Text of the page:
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I don’t know what I expected, but it wasn’t what I got: a room full of women of all ages and backgrounds dancing to everything from disco to hip-hop to salsa. The instructor/therapist led us through a series of choreographed dances. The others weren’t great dancers, in fact it felt chaotic and awkward, but they didn’t seem to care either. But I cared a lot and the more I danced, the more uncomfortable I became. At the end we did a “burlesque” dance. She turned the lights all the way down and told us we could be as sexy – or not – as we wanted and that this was our time to just be in our bodies.
I made it about 30 seconds before losing it during the first hip gyration. I felt so vulnerable and scared. I sat on the edge of the room until the song ended, tears just streaming down my cheeks. The instructor sat down next to me.
“Would you like to share what you feel?” she asked.
“I… CANNOT… BE… TOO… SEXY!”
I was shocked as I choked out the words and the memories of that night came back. I was raped because I was “too sexy”. It also played a part in having my children, who then died. I never wanted to think about sex again. I wanted to train and diet my body until it was sexless and no one would ever look at me like that again…not even Jay. (It turns out that one in 10 women experiences hypoactive sexual desire disorder.)
But I didn’t know how to say all that. So instead I said, “I’m sorry I’m crying.”
“I’m not sorry you’re crying,” she said. “And I don’t want you to stop until you’re ready.”
She asked if I wanted a hug. When I said “no,” she continued to sit next to me, not offended and not afraid, a warm presence in the dim room.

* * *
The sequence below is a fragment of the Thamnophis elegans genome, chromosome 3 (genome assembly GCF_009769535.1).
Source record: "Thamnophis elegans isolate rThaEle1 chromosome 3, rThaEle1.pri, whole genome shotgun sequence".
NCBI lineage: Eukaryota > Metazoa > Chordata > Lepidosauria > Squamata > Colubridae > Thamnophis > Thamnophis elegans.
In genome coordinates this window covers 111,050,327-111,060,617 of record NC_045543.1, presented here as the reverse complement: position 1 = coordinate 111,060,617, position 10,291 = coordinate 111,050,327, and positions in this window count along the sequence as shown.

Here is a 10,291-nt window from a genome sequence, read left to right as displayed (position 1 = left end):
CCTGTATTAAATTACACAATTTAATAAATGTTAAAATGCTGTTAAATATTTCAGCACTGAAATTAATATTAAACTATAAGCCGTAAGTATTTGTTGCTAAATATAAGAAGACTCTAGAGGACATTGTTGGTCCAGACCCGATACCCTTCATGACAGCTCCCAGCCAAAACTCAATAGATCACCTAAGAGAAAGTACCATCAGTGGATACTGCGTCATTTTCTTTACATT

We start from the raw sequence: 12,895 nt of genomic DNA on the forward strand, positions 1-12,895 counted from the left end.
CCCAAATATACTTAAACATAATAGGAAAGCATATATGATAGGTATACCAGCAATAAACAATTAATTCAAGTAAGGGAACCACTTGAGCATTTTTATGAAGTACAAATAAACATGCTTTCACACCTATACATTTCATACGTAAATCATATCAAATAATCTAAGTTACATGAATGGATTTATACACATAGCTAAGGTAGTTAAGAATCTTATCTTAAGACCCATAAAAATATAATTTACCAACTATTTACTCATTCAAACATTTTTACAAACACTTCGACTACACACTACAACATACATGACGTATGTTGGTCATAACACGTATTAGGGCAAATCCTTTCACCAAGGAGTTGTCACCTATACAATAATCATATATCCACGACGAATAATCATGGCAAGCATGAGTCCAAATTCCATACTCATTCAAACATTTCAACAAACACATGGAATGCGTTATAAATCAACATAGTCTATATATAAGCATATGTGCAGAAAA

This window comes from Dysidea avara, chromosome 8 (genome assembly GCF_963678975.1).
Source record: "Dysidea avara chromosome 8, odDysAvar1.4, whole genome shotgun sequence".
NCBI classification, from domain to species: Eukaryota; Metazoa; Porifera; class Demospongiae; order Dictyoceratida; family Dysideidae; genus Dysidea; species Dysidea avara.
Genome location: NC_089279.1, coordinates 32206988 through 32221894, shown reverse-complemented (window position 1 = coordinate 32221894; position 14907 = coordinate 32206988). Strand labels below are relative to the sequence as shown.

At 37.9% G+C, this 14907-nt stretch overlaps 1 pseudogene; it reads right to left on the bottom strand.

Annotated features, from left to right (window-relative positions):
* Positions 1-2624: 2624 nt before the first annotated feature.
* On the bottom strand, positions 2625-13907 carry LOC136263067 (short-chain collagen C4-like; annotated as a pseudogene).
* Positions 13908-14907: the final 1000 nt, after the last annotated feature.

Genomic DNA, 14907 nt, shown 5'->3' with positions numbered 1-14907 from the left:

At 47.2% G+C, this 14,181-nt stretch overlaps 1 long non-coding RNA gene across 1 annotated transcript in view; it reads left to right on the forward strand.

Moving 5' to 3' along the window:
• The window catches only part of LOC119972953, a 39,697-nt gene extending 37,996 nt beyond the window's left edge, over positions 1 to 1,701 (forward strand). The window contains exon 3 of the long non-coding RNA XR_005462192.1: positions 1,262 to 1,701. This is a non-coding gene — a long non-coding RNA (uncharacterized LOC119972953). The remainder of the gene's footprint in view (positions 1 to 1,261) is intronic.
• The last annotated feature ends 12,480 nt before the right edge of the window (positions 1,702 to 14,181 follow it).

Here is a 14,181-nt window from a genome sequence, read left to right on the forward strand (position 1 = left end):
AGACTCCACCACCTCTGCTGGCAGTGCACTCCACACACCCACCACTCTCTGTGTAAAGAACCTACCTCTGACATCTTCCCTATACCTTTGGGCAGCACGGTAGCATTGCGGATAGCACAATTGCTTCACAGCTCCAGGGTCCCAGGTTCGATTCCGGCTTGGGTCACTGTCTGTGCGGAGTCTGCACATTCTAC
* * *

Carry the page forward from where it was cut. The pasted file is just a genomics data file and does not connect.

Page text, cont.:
I felt embarrassed and shocked and frustrated and yet when I walked to my car 20 minutes later I felt… lighter. I wasn’t okay, but maybe I was. I wanted to go back because I wanted to feel that hope again.
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The dance class became part of my weekly routine, along with my talk and group therapy. I’ve been dancing every Monday night for almost two years now (during Covid we kept meeting but danced with masks on). The instructor and those women have become my rock. We dance, cry, laugh and share our lives.
Dancing allows me to be vulnerable and open in a safe setting. I learn new things, make friends and get a great endorphin rush. But perhaps most importantly, I’m learning that I’m not “too sexy.” There’s something very powerful about being just-right sexy, in a safe place, where I don’t worry about being touched or people staring at me or thinking I’m “too” something. I am starting to see my body in a beautiful way and appreciate the way it moves and flows.
Everything is not perfect. Jay and I eventually divorced in early 2022 after he decided that having biological children was something he couldn’t give up. Dancing helped me get through the divorce without blaming my body. In a way, it was a blessing because for the first time in my life, my sexuality is 100 percent just for me. Every day I feel more comfortable with who I am, because here in the dance studio I can just be myself.
Now when I see a new person in the class, with tears streaming down their cheeks, I dance with them or just sit next to them. I tell them: Dancing is more than therapy. It’s a powerful drug.